The Souvenir of Western Women/Ontario Then and Now
ONTARIO, THEN AND NOW.
By MISS MARY LOCEY, Ironside, Or.
IN 1883 the present site of Ontario was a wind-blown, sagebrush desert, where sand piled in great heaps, and wild coyotes and black-tailed rabbits scurried unmolested. Only a pioneer could have dreamed of the resources waiting there to be developed; but the pioneer sees far into the future sometimes, and the very fact that the Oregon Short Line Railroad crossed Snake River and ran through Malheur County for twelve miles without a station was enough to arouse hopes that a station on the Oregon side might spring into a town and later grow even to a city. This dream is being realized.
The first house in Ontario was built by William Morfitt, one of the firm who located and first laid out the town. The first business house was that of T. T. Danilson, which began operations in 1884. Thanksgiving day of that year was made memorable by a grand ball celebrating the opening of the Scott Hotel. (These men would wonder could they now see the numbers of fine brick business buildings that line Main street.)
There followed quickly a drug store, a harness shop, and a blacksmith shop, while dwelling houses dotted the townsite here and there. One day Death claimed the blacksmith, and a cemetery had to be located. This silent city on the hill has grown with the town, and lately measures for its improvement have been taken that will transform it into one of the most beautiful burial grounds of Eastern Oregon.
Among the first buildings was the frame schoolhouse, which soon was filled to overflowing. In 1894 a brick schoolhouse of four rooms was completed. This, too, after a time failed to accommodate the numbers that flocked there, and in 1902, by the commendable enterprise of leading citizens, the size of the building was doubled, making a handsome structure of eight rooms, seven of which were occupied last year.
Soon after the first schoolhouse was built the Congregational Church was organized, and a neat building erected. The honor of building this church, also of purchasing the bell that still rings from its steeple, is largely due to a little body of earnest women, who felt that the new town needed this purifying influence. Three other churches have been added, and the Presbyterians have made use of another building for church purposes, making five church societies in all.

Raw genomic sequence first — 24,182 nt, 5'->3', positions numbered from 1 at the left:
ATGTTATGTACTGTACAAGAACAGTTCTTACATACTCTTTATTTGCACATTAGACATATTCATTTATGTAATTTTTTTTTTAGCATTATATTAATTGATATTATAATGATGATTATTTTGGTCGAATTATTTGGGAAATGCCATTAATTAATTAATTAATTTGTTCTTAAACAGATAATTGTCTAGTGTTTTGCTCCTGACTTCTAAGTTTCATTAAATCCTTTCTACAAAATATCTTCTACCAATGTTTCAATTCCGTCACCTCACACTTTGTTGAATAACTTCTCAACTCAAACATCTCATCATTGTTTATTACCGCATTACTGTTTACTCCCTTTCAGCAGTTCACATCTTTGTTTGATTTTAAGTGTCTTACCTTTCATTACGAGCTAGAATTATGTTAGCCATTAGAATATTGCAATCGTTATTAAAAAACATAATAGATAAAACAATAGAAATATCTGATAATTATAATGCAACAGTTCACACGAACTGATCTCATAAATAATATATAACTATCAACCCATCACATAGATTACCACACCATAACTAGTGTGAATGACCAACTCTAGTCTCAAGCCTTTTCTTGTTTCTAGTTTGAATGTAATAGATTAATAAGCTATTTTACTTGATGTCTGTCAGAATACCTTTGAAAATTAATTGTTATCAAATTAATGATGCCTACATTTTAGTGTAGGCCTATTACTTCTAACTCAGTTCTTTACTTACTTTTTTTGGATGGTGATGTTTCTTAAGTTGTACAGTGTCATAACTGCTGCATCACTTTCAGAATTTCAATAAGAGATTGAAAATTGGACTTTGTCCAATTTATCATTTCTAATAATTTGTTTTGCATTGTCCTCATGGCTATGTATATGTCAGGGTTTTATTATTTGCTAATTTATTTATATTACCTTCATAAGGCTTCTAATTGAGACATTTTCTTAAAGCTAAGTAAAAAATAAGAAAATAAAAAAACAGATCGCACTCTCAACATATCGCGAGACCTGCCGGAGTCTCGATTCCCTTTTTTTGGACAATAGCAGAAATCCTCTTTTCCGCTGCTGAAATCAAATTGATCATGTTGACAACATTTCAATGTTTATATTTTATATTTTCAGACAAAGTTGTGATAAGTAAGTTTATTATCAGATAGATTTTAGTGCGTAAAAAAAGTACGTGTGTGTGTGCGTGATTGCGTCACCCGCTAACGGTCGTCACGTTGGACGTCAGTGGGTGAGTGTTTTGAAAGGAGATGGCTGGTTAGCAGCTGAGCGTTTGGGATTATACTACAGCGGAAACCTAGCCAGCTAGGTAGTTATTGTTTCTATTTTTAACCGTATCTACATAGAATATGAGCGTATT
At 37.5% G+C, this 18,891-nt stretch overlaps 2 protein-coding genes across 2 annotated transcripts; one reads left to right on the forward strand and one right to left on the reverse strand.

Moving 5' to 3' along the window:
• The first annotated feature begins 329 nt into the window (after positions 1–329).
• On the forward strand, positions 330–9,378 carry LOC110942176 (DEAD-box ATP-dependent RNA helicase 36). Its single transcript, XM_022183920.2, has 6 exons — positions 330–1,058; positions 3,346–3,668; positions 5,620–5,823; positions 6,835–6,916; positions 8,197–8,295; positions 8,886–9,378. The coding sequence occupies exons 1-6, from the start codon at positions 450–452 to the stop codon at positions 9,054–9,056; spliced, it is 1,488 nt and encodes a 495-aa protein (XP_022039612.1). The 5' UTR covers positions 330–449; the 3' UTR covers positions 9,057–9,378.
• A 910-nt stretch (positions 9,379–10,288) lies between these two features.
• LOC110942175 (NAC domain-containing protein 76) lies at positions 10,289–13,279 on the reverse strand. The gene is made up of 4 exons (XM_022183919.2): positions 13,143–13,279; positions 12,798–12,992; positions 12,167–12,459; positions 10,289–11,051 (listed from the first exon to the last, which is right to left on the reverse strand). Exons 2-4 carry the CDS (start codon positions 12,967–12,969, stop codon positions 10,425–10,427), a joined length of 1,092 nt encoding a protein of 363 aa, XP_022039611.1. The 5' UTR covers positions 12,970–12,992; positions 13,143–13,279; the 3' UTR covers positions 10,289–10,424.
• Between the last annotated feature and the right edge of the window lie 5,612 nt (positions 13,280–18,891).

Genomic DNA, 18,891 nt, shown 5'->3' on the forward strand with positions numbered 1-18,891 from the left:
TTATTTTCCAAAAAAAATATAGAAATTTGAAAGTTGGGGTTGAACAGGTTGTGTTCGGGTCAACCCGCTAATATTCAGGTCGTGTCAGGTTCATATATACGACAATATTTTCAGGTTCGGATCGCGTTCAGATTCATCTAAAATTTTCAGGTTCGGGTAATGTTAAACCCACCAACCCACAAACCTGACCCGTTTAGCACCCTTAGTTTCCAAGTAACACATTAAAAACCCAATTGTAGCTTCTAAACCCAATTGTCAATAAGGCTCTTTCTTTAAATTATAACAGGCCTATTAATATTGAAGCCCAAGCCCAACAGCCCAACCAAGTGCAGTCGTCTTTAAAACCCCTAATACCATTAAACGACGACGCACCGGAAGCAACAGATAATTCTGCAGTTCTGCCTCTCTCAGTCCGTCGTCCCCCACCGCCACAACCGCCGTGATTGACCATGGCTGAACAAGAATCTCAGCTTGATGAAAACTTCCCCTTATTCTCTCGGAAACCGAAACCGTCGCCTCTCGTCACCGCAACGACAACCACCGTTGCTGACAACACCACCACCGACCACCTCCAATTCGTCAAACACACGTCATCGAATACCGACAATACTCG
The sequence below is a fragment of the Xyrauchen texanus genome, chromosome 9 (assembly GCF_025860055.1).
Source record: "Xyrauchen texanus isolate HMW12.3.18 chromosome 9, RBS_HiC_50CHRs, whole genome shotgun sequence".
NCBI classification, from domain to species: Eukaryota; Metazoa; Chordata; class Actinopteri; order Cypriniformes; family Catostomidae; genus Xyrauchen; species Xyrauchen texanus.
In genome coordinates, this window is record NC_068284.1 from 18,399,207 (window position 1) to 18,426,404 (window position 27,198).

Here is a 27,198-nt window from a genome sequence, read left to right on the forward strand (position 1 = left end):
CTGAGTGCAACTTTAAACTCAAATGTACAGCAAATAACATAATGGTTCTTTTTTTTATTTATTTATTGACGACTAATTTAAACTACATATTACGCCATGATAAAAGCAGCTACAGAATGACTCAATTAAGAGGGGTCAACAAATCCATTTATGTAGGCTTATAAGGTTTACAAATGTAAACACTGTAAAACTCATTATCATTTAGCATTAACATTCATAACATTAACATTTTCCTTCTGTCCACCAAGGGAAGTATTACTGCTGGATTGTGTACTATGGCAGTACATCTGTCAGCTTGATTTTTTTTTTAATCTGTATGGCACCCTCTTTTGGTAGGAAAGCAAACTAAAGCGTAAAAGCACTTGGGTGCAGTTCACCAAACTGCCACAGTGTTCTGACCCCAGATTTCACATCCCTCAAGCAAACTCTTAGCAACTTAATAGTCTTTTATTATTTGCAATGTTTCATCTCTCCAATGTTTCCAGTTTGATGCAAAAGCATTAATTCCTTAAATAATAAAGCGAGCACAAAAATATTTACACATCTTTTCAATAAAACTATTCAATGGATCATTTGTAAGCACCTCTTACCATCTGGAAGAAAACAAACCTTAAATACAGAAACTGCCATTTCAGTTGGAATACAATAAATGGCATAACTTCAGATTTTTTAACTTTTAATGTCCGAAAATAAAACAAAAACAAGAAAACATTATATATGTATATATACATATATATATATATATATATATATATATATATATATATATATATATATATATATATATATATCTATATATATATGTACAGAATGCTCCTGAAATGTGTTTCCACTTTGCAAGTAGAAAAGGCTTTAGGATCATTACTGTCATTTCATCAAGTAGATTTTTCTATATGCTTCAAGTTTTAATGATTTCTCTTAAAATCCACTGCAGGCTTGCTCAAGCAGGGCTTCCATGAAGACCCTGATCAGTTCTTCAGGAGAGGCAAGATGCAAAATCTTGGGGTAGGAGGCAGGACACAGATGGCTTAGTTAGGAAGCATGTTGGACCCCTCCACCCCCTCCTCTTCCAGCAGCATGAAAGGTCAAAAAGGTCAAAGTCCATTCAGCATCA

As the years passed secret societies gained a strong foothold, until to-day nearly all of the leading orders are represented, adding their share to the moral stamina of the place. For years the orders supported but one hall—that of the Odd Fellows; but lately a handsome new Masonic Hall, fitted up in the Lackey building, adds much to the comfort of those who frequent the lodges.
So the town has grown along various lines, and numbers at the present time twelve hundred inhabitants. Its citizens have worked with tireless energy for its improvement. It now supports two banks (one a national), several large stores and many other business houses. Two telephone lines connect it with the surrounding country. Streets are being graded and sidewalks added rapidly, while trees taller than the buildings have sprung like magic from the fertile sandy soil that only asked for water that it might change from a desert to a garden.
The prosperity of Ontario seems assured, for it lies in a most productive farming vicinity, where alfalfa makes three crops of hay in a season, and fruit grows in abundance. Besides it is the only convenient railroad point for a vast interior country, which pours into it yearly great wealth of wool and other products. Ontario is: also a very extensive shipping point for cattle, sheep and horses from the interior. The largest stockyard of Eastern Oregon is located there.
In sinking wells about the town natural gas has been discovered, which will no doubt add greatly to the wealth of the city. One house is already lighted with it, and the experiment promises success.
One of the most interesting features of the town is its salmon hatchery. At this point long rocks extending across Snake River prevent the salmon from passing up the stream in the fall, and millions of eggs are secured for the hatchery. The new hatch-house is large and strongly built. It is 217×62 feet in size, and capable of holding thirty millions of eggs. The building contains row after row of troughs, through which water constantly rushes, raised from the river by a wheel, which sends up twelve hundred gallons per minute. Here one can watch the young salmon in all its stages, from yellow eggs to tiny fish. Last year by the end of the season there had been twenty-five million young fish turned into the river.
The inhabitants arc justly proud of their thrifty little city and hope for great things in the future. Visitors, or persons seeking a location, are cordially invited to come and see for themselves that the story of the growth and resources of Malheur County's metropolis is not a myth.